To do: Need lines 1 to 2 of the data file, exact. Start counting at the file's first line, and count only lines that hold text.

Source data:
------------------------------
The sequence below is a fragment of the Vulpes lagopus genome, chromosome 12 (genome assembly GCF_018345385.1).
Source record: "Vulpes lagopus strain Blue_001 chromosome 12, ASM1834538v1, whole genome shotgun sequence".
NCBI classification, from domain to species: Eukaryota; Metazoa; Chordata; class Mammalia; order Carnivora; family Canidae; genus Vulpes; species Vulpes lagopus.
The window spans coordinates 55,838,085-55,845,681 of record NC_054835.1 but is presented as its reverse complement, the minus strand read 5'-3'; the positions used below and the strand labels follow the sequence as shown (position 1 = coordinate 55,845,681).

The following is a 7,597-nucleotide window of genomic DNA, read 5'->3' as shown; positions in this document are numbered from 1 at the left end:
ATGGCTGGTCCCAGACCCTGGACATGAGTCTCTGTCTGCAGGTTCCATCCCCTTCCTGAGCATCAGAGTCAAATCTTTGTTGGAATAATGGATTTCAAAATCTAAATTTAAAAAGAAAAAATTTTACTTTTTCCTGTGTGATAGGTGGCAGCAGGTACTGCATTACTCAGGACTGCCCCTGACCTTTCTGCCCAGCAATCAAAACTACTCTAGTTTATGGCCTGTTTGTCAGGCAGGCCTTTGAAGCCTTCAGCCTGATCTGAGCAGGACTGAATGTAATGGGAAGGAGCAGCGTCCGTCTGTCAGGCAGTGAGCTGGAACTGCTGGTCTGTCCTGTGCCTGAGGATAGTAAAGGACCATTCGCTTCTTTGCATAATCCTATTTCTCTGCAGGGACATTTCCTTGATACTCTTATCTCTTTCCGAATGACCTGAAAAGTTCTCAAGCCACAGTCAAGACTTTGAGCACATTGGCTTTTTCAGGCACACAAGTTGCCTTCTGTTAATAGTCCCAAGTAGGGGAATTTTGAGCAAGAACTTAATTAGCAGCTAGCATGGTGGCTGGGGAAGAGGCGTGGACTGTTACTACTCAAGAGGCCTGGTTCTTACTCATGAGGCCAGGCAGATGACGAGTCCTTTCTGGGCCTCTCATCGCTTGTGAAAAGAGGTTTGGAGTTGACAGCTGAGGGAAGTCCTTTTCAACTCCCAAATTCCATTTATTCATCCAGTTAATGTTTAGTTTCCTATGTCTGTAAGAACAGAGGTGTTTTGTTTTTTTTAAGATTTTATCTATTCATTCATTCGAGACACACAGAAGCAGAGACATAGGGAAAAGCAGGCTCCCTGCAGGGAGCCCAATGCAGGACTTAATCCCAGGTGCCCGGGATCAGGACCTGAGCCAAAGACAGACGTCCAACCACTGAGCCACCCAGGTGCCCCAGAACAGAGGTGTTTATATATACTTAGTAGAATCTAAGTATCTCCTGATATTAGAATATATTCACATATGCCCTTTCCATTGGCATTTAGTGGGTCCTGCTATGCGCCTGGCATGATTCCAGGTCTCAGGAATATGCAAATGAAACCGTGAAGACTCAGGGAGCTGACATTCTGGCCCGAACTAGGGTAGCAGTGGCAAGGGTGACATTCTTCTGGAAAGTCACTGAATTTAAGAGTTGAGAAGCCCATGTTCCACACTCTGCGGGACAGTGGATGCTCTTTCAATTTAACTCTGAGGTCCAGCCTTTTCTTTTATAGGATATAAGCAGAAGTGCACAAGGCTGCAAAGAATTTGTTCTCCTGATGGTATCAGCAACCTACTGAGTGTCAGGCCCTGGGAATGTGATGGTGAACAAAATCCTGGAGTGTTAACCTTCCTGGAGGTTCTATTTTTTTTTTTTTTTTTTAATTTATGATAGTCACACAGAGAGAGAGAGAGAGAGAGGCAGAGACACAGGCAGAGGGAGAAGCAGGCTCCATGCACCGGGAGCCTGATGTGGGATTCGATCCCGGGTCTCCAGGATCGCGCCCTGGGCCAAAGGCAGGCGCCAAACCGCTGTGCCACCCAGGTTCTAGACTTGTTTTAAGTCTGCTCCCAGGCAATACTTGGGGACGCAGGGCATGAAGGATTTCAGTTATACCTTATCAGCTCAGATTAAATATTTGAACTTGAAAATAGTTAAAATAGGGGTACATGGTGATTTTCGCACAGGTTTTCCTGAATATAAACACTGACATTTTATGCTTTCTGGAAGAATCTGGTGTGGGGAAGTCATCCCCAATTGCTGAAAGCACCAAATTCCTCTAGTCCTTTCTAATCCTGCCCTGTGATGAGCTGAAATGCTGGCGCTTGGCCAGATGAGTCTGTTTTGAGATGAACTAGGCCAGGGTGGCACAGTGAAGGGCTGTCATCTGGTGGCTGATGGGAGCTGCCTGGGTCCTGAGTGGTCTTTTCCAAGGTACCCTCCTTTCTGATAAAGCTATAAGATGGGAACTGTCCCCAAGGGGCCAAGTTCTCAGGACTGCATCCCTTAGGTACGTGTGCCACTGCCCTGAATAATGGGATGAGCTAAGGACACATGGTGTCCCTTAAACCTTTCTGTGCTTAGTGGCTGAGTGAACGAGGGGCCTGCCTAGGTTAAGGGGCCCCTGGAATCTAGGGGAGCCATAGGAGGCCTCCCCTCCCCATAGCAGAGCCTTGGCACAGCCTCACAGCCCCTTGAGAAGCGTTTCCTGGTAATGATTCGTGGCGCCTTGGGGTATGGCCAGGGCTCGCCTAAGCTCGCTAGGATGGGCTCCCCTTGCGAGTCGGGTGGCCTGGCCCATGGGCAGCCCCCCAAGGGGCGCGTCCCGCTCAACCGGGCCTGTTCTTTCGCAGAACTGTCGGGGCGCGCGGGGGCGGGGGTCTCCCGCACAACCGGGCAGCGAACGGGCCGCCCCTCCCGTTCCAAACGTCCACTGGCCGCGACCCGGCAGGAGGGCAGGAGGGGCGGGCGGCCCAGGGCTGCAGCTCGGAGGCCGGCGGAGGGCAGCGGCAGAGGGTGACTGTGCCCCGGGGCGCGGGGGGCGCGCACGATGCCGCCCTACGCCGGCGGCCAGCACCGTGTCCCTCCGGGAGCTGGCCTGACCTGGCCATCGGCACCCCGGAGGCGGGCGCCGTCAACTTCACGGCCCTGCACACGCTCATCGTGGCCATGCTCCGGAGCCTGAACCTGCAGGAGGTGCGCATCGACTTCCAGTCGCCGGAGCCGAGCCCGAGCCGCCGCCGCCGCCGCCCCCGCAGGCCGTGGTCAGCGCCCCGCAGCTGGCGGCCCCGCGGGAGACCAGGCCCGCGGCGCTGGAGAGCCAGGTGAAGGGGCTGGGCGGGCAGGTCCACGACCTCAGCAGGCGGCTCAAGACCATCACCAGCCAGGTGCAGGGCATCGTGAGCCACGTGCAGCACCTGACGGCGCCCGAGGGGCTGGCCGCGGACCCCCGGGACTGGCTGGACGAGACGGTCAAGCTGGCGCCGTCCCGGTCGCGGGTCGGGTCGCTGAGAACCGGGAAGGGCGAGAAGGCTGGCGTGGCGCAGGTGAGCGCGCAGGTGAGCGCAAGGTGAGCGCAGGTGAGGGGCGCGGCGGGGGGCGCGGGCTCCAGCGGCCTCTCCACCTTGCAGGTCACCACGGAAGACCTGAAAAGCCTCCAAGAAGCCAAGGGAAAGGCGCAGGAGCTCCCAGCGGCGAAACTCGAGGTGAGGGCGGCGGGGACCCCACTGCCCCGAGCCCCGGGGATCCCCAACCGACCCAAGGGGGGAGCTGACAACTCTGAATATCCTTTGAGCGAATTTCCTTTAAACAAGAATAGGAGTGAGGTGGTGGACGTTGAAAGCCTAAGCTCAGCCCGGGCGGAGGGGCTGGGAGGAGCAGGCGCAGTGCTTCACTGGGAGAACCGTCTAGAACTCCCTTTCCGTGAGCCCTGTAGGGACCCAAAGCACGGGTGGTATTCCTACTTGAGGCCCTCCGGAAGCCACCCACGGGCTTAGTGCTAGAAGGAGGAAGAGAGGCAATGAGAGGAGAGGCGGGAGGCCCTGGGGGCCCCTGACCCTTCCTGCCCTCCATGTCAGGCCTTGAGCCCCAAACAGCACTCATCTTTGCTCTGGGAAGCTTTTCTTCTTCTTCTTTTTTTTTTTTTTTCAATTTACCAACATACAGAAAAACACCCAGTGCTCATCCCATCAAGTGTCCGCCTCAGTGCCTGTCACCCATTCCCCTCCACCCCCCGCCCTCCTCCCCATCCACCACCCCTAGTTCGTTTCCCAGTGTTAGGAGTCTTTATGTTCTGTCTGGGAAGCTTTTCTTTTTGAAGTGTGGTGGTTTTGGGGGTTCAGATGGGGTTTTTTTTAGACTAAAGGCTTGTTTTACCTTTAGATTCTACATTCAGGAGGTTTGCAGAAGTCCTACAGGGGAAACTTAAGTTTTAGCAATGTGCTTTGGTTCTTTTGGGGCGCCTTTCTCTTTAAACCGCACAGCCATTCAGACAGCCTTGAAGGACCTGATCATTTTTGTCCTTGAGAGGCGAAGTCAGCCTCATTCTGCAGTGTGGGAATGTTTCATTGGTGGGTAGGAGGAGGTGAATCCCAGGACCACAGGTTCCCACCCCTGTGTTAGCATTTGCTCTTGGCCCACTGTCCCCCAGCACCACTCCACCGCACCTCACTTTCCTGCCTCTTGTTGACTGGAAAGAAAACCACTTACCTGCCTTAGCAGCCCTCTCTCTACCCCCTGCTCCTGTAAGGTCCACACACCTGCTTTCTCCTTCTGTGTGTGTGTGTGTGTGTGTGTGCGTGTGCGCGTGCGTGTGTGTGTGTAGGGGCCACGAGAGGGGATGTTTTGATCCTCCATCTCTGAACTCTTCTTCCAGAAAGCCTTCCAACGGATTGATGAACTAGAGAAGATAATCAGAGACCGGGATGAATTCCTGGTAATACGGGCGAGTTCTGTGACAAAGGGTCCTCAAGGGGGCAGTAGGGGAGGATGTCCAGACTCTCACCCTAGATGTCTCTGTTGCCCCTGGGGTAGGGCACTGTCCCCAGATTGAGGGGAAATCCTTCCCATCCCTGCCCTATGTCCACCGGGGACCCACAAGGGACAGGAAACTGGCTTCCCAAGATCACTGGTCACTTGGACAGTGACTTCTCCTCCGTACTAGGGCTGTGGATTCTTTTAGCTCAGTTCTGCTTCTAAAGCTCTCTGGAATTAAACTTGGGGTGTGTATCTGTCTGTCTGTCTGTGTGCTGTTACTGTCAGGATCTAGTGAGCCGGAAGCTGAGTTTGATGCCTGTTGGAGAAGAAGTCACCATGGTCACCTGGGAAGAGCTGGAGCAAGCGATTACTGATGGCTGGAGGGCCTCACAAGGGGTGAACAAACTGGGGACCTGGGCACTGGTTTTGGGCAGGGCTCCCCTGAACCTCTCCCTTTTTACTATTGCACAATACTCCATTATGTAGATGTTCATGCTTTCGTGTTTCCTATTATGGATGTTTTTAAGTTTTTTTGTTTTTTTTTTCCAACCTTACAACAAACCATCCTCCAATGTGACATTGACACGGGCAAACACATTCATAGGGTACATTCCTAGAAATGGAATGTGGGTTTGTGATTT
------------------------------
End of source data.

The sequence below is a fragment of the Vulpes lagopus genome, chromosome 12 (genome assembly GCF_018345385.1).
Source record: "Vulpes lagopus strain Blue_001 chromosome 12, ASM1834538v1, whole genome shotgun sequence".